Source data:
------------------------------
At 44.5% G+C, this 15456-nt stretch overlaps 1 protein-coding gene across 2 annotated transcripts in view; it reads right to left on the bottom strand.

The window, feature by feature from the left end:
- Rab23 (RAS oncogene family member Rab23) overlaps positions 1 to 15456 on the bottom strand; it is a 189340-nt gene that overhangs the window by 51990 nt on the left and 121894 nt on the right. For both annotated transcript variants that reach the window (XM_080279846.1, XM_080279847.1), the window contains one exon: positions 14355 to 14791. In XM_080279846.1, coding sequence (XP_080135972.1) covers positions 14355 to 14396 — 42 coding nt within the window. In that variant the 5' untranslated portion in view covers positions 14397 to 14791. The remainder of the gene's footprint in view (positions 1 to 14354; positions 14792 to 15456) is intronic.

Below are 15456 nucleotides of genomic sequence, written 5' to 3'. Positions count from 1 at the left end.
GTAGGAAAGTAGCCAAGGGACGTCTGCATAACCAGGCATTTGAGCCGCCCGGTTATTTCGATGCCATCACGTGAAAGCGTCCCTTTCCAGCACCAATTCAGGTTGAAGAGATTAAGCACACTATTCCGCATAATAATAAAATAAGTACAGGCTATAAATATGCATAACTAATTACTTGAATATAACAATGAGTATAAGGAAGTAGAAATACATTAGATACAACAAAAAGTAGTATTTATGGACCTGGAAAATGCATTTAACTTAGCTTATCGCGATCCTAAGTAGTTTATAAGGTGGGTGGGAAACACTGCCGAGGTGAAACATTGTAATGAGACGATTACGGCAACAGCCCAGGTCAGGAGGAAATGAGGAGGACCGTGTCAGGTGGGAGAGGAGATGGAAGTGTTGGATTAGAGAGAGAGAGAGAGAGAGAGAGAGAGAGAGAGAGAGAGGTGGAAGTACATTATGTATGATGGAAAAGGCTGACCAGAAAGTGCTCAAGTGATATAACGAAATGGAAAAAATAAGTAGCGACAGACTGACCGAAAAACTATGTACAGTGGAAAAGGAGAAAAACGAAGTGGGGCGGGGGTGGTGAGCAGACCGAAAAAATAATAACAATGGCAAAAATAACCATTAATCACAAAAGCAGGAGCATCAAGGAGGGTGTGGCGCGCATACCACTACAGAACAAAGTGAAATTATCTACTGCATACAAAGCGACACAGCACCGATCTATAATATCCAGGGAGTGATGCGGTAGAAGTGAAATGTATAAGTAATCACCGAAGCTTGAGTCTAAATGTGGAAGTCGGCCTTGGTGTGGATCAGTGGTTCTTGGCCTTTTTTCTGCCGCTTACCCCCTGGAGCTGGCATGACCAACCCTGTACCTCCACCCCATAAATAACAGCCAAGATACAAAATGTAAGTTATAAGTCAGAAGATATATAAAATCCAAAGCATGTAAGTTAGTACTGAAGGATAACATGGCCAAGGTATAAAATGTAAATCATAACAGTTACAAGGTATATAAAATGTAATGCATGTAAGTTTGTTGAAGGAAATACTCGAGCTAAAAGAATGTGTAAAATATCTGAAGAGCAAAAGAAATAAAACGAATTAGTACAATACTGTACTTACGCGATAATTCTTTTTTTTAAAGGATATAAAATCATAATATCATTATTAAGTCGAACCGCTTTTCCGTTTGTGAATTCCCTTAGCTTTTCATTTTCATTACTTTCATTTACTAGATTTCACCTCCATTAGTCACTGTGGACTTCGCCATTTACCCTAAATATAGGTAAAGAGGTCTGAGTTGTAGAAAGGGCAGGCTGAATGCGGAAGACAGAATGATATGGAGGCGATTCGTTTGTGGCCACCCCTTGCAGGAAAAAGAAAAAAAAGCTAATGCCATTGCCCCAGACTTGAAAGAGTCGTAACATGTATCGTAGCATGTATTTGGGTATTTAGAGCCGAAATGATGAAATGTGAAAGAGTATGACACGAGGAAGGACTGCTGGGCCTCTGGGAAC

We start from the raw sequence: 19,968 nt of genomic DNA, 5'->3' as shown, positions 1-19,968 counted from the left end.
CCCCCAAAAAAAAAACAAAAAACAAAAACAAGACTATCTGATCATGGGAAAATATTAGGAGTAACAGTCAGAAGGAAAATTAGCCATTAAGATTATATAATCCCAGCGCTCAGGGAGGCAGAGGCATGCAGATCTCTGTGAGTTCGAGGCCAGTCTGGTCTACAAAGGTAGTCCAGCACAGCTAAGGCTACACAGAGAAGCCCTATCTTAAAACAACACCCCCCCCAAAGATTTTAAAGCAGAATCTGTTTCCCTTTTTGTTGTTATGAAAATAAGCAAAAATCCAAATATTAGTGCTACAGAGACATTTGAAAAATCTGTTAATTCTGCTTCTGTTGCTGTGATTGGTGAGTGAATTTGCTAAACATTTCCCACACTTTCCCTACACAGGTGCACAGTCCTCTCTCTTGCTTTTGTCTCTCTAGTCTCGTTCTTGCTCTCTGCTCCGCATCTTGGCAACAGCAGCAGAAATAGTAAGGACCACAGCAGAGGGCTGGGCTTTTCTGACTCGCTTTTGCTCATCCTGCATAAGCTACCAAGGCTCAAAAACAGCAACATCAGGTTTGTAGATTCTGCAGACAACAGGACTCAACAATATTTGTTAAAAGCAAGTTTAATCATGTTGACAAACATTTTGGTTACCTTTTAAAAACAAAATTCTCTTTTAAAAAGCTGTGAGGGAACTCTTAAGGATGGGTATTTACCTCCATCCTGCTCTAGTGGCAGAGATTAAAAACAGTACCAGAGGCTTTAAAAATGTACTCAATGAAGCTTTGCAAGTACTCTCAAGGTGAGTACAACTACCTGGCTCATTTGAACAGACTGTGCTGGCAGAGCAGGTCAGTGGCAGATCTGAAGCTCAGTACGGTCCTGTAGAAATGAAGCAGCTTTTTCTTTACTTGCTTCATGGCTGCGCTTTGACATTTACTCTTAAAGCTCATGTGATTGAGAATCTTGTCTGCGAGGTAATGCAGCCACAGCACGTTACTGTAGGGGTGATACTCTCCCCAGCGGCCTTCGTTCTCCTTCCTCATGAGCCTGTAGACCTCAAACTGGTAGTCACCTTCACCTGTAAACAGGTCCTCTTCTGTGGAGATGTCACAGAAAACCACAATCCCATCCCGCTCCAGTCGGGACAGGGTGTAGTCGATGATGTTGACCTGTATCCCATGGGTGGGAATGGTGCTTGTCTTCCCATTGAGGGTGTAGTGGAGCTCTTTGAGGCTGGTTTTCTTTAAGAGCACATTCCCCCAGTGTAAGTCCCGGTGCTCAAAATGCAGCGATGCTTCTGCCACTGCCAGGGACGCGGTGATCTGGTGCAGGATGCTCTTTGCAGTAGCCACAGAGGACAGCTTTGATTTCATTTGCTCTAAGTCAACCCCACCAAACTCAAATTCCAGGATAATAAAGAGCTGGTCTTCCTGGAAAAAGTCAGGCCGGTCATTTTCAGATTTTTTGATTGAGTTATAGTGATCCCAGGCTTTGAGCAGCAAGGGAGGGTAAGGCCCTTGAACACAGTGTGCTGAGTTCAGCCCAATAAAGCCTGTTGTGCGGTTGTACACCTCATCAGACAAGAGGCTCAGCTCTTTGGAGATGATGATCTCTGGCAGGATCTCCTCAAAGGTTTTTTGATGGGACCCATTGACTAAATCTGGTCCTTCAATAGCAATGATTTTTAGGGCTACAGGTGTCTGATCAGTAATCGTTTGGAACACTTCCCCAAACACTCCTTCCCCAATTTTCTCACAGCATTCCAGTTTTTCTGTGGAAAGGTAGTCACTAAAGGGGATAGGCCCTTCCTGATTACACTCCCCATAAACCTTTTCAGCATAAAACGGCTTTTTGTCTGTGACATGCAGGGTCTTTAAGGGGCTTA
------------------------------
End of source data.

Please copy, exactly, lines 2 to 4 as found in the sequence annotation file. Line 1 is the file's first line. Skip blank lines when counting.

The window, feature by feature from the left end:
- Rab23 (RAS oncogene family member Rab23) overlaps positions 1 to 15456 on the bottom strand; it is a 189340-nt gene that overhangs the window by 51990 nt on the left and 121894 nt on the right. For both annotated transcript variants that reach the window (XM_080279846.1, XM_080279847.1), the window contains one exon: positions 14355 to 14791. In XM_080279846.1, coding sequence (XP_080135972.1) covers positions 14355 to 14396 — 42 coding nt within the window. In that variant the 5' untranslated portion in view covers positions 14397 to 14791. The remainder of the gene's footprint in view (positions 1 to 14354; positions 14792 to 15456) is intronic.

Below are 15456 nucleotides of genomic sequence, written 5' to 3'. Positions count from 1 at the left end.